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How to lower blood pressure including the best foods and diet tips

Lowering blood pressure is vital for living a longer, healthier life. Here are our best tips on how to make the necessary changes.

Half the people suffering from high blood pressure don’t know they have it.

Symptoms are hard to ­spot but if left untreated, could ­increase your risk of heart attack or stroke.

We have revealed ten lifestyle ­changes you can make and how to lower blood pressure.

1. Exercise

Try to work out for at least half an hour a day. How about ­walking, running, swimming, ­cycling or dancing?

If your blood pressure is ­slightly raised, exercise can ­prevent you from developing full-blown hypertension.

Blood pressure is measured in mmHg – mm of mercury, the height blood ­pressure pushes up a ­column of mercury. Regular ­exercise can lower it by up to 9mmHg.

Working out for just 30 minutes a day can cut your risk of hyper tension (Photo: Getty)

2. Don’t stress

Chronic stress can lead to high blood pressure and even stressing out now and again can ­contribute by making you eat badly, drink or smoke.

Try to accept things you can’t change and plan how to solve problems you can. Avoid stress triggers and take 15 ­minutes out of your day to sit quietly and breathe deeply.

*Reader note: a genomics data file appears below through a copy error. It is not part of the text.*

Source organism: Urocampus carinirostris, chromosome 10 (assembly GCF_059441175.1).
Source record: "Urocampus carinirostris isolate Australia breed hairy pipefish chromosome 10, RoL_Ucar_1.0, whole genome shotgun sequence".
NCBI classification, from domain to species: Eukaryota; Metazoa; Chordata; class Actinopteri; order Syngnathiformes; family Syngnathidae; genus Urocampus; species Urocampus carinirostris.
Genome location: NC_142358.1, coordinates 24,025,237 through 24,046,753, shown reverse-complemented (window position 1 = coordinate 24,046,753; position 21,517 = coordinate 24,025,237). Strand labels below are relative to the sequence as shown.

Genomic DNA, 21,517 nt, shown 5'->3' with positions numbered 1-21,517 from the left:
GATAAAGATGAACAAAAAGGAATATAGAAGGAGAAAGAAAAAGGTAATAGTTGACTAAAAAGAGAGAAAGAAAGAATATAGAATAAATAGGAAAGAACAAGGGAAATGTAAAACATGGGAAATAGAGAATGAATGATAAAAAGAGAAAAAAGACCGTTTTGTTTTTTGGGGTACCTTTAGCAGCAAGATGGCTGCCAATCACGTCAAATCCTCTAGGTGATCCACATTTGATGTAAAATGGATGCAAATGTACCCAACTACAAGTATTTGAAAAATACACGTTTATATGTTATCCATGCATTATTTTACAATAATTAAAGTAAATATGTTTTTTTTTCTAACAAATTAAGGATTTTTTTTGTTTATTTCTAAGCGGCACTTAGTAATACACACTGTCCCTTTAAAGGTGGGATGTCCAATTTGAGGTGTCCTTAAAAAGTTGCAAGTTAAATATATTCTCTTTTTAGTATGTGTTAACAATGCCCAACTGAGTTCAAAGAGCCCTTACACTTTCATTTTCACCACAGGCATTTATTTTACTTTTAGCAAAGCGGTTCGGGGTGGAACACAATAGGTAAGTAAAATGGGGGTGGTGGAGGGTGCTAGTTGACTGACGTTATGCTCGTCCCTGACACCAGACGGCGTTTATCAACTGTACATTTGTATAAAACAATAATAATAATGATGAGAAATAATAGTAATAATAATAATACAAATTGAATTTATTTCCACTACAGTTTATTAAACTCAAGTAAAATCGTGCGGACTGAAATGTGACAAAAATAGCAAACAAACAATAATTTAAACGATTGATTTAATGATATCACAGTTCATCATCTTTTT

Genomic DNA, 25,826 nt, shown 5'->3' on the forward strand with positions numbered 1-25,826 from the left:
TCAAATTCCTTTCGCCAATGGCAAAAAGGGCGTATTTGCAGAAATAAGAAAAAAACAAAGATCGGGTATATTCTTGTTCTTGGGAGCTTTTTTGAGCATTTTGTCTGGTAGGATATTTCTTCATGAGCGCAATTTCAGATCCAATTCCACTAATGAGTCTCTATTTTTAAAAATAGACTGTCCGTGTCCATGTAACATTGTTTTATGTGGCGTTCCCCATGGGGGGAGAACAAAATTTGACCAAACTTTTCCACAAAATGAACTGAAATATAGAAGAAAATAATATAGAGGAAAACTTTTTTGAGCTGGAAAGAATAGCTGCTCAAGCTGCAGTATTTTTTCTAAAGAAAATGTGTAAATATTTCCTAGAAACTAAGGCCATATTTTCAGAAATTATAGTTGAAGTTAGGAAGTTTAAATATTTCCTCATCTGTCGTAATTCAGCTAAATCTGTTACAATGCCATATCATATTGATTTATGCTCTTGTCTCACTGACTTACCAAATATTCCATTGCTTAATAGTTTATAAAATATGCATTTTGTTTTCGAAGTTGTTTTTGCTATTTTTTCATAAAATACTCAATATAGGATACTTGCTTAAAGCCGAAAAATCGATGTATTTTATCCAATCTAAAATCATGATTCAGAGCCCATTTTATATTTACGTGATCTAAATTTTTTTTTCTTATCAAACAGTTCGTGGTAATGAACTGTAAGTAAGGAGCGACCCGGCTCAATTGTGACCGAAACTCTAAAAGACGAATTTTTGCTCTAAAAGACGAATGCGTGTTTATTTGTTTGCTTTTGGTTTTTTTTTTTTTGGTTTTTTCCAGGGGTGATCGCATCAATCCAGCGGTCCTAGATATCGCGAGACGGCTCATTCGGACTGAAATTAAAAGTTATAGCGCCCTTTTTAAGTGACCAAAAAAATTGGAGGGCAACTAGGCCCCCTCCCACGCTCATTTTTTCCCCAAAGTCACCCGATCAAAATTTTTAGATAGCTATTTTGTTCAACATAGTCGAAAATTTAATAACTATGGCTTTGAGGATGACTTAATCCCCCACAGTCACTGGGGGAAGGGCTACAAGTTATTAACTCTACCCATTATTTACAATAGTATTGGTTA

3. Take magnesium

The mineral may help lower your blood pressure, as research found people with the ­highest intakes are a third less likely to have a heart attack or stroke. Nuts, seeds, green leaves and dark chocolate are great sources.

Dark chocolate is a good source of magnesium

4. Lose weight

As you get bigger, your blood pressure often follows suit and if you are overweight you could suffer from disrupted breathing when you sleep, which is also linked to hypertension.

Check your BMI to make sure you are a healthy weight and watch your waist – men are at risk if their waist measures more than 40in and women over 35in. The good news is losing just 10lb can help.

5. Cut down on salt

Adults should eat no more than 6g of salt a day – that’s about one teaspoon. People over 50, ­diabetics and those with ­kidney disease are more sensitive to sodium. Check ­labels, eat less ­processed food and taste food before adding salt.

Reduce your daily intake of salt

6. Get enough sun

Studies have found exposure to sunshine increases ­production of nitric oxide, which dilates arteries.

The ­vitamin D sun produces also lowers blood pressure and can reduce the risk of stroke.

7. Watch the coffee

Caffeine causes a short but ­dramatic blood pressure spike.

You may need to reduce your intake of tea, coffee and soft drinks if you are particularly sensitive to it.

Your cup of coffee could cause your blood pressure to spike dramatically (Photo: Getty)

8. Quit the habit

Every cigarette you smoke hikes your blood pressure for many minutes after you stub it out.

So lengthen your life by ­quitting and help your blood pressure return to normal.

9. Eat well

Your diet should be rich in fruit, veg and wholegrains, avoiding saturated fat and cholesterol.

Writing down what you eat can help shed light on what you are actually putting away. And don’t stop being good when you head out for a meal – opt for healthy choices on restaurant menus.

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